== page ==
R.I.P. Ben Bova

Ben Bova at Minicon 8 in 1974
Ben Bova at Minicon 8 in 1974

The writer Ben Bova (photo ©Dd-b) passed away on Sunday, November 29, 2020. He had contracted Covid-19 and had complications that led to pneumonia aggravated by a stroke.

Benjamin William Bova was born on November 8, 1932 in Philadelphia, Pennsylvania, USA. I had already written a tribute to Ben Bova on his 80th birthday that covered his career as a writer and editor. It has been a very long and very prolific career between fiction and non-fiction, so a book could be written about it, especially if his collaborations on television and cinema productions were included. However, even though he was no longer a young man, he kept on writing new works, although on some occasions they were collaborations.

Ben Bova was considered a writer whose style was close to that of the pulp magazine era, even though his stories were somewhat “updated” to later ages. The adventurous component was important, but in his stories of futures in which humanity expands into space there could also be political and social elements.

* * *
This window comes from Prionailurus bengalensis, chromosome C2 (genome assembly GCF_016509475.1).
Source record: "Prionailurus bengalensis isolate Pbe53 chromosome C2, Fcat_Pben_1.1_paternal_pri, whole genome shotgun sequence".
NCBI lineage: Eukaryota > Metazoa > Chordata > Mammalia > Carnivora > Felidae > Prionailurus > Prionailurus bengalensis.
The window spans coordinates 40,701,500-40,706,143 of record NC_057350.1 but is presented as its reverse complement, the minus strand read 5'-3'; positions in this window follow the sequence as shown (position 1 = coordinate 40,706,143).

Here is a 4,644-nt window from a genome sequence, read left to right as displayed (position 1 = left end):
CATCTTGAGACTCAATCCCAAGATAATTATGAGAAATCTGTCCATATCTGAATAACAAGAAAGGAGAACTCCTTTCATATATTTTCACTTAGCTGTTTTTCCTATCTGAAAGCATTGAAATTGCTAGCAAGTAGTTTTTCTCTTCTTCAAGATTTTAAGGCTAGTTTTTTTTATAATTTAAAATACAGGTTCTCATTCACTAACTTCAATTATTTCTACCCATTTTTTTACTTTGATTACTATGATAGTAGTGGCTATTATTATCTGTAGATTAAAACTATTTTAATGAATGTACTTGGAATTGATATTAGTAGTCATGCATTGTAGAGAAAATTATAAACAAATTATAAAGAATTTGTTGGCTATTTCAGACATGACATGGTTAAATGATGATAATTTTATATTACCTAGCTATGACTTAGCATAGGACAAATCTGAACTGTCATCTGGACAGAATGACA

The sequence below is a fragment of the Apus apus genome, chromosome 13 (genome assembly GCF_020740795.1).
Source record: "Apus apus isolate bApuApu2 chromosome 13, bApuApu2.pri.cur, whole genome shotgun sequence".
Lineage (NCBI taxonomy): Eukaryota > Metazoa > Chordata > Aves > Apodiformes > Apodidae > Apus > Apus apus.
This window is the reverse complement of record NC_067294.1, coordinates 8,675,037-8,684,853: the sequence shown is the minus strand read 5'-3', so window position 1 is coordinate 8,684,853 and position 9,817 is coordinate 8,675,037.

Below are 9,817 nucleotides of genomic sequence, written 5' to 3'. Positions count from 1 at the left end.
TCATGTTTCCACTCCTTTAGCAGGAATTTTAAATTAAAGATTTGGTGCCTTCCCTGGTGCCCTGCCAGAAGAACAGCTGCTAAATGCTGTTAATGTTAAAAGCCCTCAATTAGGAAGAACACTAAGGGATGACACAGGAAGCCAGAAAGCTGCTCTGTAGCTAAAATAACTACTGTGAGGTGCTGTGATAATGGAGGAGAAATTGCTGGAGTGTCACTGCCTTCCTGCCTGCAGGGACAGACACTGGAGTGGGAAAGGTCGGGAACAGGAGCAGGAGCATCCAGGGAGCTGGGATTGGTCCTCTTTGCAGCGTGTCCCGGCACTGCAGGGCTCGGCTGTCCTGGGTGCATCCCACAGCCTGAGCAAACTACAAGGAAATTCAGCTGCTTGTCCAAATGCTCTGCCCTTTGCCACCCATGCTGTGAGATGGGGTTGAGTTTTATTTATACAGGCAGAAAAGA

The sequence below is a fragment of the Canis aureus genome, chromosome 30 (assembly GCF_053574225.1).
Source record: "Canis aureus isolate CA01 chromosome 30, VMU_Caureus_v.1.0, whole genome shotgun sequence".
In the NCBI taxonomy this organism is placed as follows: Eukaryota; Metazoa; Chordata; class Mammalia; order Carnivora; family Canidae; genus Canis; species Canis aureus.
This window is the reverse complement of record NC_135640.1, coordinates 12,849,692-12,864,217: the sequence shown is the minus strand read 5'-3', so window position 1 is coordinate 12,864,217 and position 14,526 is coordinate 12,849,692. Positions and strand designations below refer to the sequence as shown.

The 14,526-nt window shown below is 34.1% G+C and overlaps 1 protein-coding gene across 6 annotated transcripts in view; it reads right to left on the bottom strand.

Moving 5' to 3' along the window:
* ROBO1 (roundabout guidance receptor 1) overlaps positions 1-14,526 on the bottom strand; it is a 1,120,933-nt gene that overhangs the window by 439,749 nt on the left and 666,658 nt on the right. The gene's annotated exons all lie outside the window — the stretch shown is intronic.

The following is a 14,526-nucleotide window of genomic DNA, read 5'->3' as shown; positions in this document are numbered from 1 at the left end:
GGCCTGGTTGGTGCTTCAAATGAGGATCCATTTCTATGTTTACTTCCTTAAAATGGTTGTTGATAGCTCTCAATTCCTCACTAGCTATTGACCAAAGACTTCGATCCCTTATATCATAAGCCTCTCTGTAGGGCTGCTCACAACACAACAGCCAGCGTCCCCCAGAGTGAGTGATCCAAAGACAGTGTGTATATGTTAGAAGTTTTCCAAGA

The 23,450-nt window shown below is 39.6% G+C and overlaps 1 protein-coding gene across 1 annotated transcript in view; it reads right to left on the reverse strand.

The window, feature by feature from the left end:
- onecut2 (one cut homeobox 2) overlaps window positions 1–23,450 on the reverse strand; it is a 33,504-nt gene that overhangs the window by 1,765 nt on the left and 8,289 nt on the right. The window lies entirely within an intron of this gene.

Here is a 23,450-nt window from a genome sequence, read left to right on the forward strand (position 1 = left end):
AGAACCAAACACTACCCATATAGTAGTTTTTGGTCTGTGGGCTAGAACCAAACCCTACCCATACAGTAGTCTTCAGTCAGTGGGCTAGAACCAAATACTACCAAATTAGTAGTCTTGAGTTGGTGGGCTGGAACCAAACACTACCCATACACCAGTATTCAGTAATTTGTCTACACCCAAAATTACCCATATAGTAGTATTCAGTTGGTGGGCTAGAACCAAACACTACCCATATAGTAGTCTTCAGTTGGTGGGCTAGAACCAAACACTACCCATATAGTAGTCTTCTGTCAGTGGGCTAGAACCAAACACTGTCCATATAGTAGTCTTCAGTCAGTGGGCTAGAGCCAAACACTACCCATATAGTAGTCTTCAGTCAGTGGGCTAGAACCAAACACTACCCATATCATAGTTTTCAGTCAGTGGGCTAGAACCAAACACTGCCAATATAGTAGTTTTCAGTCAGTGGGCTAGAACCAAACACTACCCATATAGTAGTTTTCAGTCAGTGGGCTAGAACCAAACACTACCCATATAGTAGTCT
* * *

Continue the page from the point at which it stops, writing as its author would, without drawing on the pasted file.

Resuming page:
Over the past decade he published Jake Ross’s trilogy, consisting of: “Power Play” (2011), “Power Surge” (2015), and “Power Failure” (2018), and the Star Quest quadrilogy, consisting of: “New Earth” (2013), “Death Wave” (2015), “Apes and Angels” (2016), and “Survival” (2017). His last novel, “Space Station Down”, written with Doug Beason, was published in August 2020.

In his private life, Ben Bova had continued to be active as well and, about three and a half years after losing his wife Barbara, he announced in March 2013 that he had remarried to Rashida Loya.

Ben Bova was eclectic not only as an author, having been president of both the National Space Society and the Science Fiction Writers of America. He lectured at universities and conferences and was also a radio and television commentator, always on topics related to science and science fiction.

With his works, Ben Bova spread for decades ideas related to various scientific and technological advances, and that humanity will expand into space. He will be still appreciated for a long time to come.

Leave a Reply

Your email address will not be published. Required fields are marked *